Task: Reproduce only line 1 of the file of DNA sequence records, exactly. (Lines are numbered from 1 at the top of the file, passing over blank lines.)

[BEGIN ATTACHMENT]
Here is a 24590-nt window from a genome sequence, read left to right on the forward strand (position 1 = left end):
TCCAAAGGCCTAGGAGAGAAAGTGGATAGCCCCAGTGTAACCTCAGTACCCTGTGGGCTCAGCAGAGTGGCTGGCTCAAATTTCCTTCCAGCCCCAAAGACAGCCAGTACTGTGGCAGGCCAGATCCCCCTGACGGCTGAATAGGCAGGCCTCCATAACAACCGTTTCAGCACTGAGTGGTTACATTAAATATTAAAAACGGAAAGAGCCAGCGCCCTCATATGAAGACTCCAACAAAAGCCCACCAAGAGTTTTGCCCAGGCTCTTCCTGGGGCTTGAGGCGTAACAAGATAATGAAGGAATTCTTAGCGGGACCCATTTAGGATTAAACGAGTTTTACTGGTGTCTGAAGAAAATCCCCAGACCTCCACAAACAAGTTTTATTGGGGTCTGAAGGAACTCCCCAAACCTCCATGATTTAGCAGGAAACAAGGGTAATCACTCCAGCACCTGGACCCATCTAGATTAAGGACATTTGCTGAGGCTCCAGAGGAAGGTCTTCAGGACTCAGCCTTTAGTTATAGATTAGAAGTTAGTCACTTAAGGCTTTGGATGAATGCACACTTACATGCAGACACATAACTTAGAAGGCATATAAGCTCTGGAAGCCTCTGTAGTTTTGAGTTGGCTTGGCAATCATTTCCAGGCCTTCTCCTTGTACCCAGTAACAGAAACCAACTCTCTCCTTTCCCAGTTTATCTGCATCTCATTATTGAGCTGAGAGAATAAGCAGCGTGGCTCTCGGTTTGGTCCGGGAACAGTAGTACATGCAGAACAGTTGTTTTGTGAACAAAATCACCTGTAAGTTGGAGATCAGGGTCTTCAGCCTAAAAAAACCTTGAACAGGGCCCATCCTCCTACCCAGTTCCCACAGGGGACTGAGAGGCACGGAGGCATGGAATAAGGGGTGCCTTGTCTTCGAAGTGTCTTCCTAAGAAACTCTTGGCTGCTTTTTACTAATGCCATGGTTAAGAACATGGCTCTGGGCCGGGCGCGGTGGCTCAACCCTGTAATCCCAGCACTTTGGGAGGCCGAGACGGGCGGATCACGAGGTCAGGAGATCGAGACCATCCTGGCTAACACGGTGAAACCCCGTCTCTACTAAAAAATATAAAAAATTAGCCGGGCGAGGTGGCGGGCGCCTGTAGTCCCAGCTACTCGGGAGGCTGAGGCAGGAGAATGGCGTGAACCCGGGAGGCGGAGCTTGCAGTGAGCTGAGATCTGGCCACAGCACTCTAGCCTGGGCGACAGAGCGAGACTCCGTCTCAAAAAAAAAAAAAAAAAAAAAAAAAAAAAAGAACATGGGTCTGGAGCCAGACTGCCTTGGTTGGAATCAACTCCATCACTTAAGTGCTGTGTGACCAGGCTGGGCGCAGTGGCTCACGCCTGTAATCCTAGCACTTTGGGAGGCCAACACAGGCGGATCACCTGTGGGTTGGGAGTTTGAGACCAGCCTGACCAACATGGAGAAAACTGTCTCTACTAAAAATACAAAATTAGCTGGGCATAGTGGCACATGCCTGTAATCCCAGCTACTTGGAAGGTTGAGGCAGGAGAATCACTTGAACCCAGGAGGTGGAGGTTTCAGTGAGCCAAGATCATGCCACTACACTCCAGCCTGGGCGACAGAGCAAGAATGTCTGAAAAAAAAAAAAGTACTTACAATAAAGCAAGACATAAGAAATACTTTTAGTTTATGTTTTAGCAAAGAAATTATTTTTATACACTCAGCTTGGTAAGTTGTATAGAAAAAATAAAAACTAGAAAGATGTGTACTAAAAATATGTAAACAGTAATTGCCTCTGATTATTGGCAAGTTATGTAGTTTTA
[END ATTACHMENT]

Here is a 24590-nt window from a genome sequence, read left to right on the forward strand (position 1 = left end):